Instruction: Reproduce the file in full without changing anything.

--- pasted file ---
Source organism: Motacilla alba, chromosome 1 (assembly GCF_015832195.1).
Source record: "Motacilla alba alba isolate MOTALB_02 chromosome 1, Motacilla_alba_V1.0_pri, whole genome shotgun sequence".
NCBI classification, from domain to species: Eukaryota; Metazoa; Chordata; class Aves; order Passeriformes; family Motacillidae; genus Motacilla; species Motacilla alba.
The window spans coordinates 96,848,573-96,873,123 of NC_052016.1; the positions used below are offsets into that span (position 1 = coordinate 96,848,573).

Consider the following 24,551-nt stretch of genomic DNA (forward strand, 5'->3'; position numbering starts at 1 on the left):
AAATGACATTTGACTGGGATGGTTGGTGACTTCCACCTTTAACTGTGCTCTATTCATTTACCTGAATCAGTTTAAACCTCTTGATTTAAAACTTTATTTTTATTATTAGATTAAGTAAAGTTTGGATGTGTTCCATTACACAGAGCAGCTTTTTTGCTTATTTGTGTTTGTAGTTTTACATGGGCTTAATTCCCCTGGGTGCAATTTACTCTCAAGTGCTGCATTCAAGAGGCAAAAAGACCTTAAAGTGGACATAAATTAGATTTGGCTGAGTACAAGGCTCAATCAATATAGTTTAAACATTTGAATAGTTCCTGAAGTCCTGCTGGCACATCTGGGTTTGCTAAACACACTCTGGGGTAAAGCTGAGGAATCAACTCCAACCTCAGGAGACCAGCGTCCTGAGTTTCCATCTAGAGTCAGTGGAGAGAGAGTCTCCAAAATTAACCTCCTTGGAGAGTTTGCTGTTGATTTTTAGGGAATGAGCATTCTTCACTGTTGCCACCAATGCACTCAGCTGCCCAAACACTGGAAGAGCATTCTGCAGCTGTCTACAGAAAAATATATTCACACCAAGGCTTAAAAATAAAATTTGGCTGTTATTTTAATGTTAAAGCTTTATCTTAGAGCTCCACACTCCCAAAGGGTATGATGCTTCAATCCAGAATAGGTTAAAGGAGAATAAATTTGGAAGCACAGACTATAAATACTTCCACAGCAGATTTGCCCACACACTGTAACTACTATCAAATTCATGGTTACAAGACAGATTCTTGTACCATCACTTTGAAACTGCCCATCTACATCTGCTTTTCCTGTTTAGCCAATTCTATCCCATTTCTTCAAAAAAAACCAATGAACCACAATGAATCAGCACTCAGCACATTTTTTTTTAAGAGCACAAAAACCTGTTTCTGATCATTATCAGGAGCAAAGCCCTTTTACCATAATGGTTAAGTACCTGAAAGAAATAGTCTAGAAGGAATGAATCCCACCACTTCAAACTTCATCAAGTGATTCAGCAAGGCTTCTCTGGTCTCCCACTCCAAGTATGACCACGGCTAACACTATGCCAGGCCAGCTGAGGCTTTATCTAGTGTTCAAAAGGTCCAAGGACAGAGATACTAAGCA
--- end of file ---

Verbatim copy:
Source organism: Motacilla alba, chromosome 1 (assembly GCF_015832195.1).
Source record: "Motacilla alba alba isolate MOTALB_02 chromosome 1, Motacilla_alba_V1.0_pri, whole genome shotgun sequence".
NCBI classification, from domain to species: Eukaryota; Metazoa; Chordata; class Aves; order Passeriformes; family Motacillidae; genus Motacilla; species Motacilla alba.
The window spans coordinates 96,848,573-96,873,123 of NC_052016.1; the positions used below are offsets into that span (position 1 = coordinate 96,848,573).

Consider the following 24,551-nt stretch of genomic DNA (forward strand, 5'->3'; position numbering starts at 1 on the left):
AAATGACATTTGACTGGGATGGTTGGTGACTTCCACCTTTAACTGTGCTCTATTCATTTACCTGAATCAGTTTAAACCTCTTGATTTAAAACTTTATTTTTATTATTAGATTAAGTAAAGTTTGGATGTGTTCCATTACACAGAGCAGCTTTTTTGCTTATTTGTGTTTGTAGTTTTACATGGGCTTAATTCCCCTGGGTGCAATTTACTCTCAAGTGCTGCATTCAAGAGGCAAAAAGACCTTAAAGTGGACATAAATTAGATTTGGCTGAGTACAAGGCTCAATCAATATAGTTTAAACATTTGAATAGTTCCTGAAGTCCTGCTGGCACATCTGGGTTTGCTAAACACACTCTGGGGTAAAGCTGAGGAATCAACTCCAACCTCAGGAGACCAGCGTCCTGAGTTTCCATCTAGAGTCAGTGGAGAGAGAGTCTCCAAAATTAACCTCCTTGGAGAGTTTGCTGTTGATTTTTAGGGAATGAGCATTCTTCACTGTTGCCACCAATGCACTCAGCTGCCCAAACACTGGAAGAGCATTCTGCAGCTGTCTACAGAAAAATATATTCACACCAAGGCTTAAAAATAAAATTTGGCTGTTATTTTAATGTTAAAGCTTTATCTTAGAGCTCCACACTCCCAAAGGGTATGATGCTTCAATCCAGAATAGGTTAAAGGAGAATAAATTTGGAAGCACAGACTATAAATACTTCCACAGCAGATTTGCCCACACACTGTAACTACTATCAAATTCATGGTTACAAGACAGATTCTTGTACCATCACTTTGAAACTGCCCATCTACATCTGCTTTTCCTGTTTAGCCAATTCTATCCCATTTCTTCAAAAAAAACCAATGAACCACAATGAATCAGCACTCAGCACATTTTTTTTTAAGAGCACAAAAACCTGTTTCTGATCATTATCAGGAGCAAAGCCCTTTTACCATAATGGTTAAGTACCTGAAAGAAATAGTCTAGAAGGAATGAATCCCACCACTTCAAACTTCATCAAGTGATTCAGCAAGGCTTCTCTGGTCTCCCACTCCAAGTATGACCACGGCTAACACTATGCCAGGCCAGCTGAGGCTTTATCTAGTGTTCAAAAGGTCCAAGGACAGAGATACTAAGCA